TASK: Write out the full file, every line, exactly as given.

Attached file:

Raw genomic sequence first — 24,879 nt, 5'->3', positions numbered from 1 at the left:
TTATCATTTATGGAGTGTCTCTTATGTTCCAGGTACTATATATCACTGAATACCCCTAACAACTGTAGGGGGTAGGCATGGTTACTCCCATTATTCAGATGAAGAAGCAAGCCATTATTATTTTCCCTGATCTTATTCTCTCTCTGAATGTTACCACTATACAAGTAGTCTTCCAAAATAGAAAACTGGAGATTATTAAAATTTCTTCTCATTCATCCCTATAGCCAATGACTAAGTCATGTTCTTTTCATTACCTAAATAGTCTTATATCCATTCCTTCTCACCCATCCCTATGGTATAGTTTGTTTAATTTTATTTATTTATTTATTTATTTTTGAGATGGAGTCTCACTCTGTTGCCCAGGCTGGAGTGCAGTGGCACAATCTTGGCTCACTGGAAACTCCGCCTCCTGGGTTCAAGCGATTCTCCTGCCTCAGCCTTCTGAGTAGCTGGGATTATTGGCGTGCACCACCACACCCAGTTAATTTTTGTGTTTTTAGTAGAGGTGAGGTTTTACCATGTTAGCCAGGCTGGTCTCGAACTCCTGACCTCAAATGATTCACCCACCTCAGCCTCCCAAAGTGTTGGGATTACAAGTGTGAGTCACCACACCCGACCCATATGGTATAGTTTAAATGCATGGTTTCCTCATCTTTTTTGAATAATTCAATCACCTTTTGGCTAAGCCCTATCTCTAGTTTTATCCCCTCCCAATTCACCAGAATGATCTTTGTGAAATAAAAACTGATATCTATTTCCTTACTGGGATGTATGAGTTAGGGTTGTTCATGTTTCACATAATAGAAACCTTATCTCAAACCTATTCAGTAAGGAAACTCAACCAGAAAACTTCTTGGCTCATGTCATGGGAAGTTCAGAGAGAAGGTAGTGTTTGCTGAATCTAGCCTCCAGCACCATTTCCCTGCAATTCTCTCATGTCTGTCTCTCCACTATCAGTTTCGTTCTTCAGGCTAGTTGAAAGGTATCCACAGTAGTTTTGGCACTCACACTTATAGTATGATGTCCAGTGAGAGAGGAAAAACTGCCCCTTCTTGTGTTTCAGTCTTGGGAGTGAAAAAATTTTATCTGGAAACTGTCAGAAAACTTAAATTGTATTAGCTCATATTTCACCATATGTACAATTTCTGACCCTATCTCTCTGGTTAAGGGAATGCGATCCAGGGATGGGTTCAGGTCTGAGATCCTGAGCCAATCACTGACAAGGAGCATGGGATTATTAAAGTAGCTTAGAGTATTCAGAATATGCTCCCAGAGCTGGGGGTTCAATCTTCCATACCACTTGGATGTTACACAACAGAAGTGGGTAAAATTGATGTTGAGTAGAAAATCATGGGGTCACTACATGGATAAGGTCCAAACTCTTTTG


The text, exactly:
Raw genomic sequence first — 24,879 nt, 5'->3', positions numbered from 1 at the left:
TTATCATTTATGGAGTGTCTCTTATGTTCCAGGTACTATATATCACTGAATACCCCTAACAACTGTAGGGGGTAGGCATGGTTACTCCCATTATTCAGATGAAGAAGCAAGCCATTATTATTTTCCCTGATCTTATTCTCTCTCTGAATGTTACCACTATACAAGTAGTCTTCCAAAATAGAAAACTGGAGATTATTAAAATTTCTTCTCATTCATCCCTATAGCCAATGACTAAGTCATGTTCTTTTCATTACCTAAATAGTCTTATATCCATTCCTTCTCACCCATCCCTATGGTATAGTTTGTTTAATTTTATTTATTTATTTATTTATTTTTGAGATGGAGTCTCACTCTGTTGCCCAGGCTGGAGTGCAGTGGCACAATCTTGGCTCACTGGAAACTCCGCCTCCTGGGTTCAAGCGATTCTCCTGCCTCAGCCTTCTGAGTAGCTGGGATTATTGGCGTGCACCACCACACCCAGTTAATTTTTGTGTTTTTAGTAGAGGTGAGGTTTTACCATGTTAGCCAGGCTGGTCTCGAACTCCTGACCTCAAATGATTCACCCACCTCAGCCTCCCAAAGTGTTGGGATTACAAGTGTGAGTCACCACACCCGACCCATATGGTATAGTTTAAATGCATGGTTTCCTCATCTTTTTTGAATAATTCAATCACCTTTTGGCTAAGCCCTATCTCTAGTTTTATCCCCTCCCAATTCACCAGAATGATCTTTGTGAAATAAAAACTGATATCTATTTCCTTACTGGGATGTATGAGTTAGGGTTGTTCATGTTTCACATAATAGAAACCTTATCTCAAACCTATTCAGTAAGGAAACTCAACCAGAAAACTTCTTGGCTCATGTCATGGGAAGTTCAGAGAGAAGGTAGTGTTTGCTGAATCTAGCCTCCAGCACCATTTCCCTGCAATTCTCTCATGTCTGTCTCTCCACTATCAGTTTCGTTCTTCAGGCTAGTTGAAAGGTATCCACAGTAGTTTTGGCACTCACACTTATAGTATGATGTCCAGTGAGAGAGGAAAAACTGCCCCTTCTTGTGTTTCAGTCTTGGGAGTGAAAAAATTTTATCTGGAAACTGTCAGAAAACTTAAATTGTATTAGCTCATATTTCACCATATGTACAATTTCTGACCCTATCTCTCTGGTTAAGGGAATGCGATCCAGGGATGGGTTCAGGTCTGAGATCCTGAGCCAATCACTGACAAGGAGCATGGGATTATTAAAGTAGCTTAGAGTATTCAGAATATGCTCCCAGAGCTGGGGGTTCAATCTTCCATACCACTTGGATGTTACACAACAGAAGTGGGTAAAATTGATGTTGAGTAGAAAATCATGGGGTCACTACATGGATAAGGTCCAAACTCTTTTG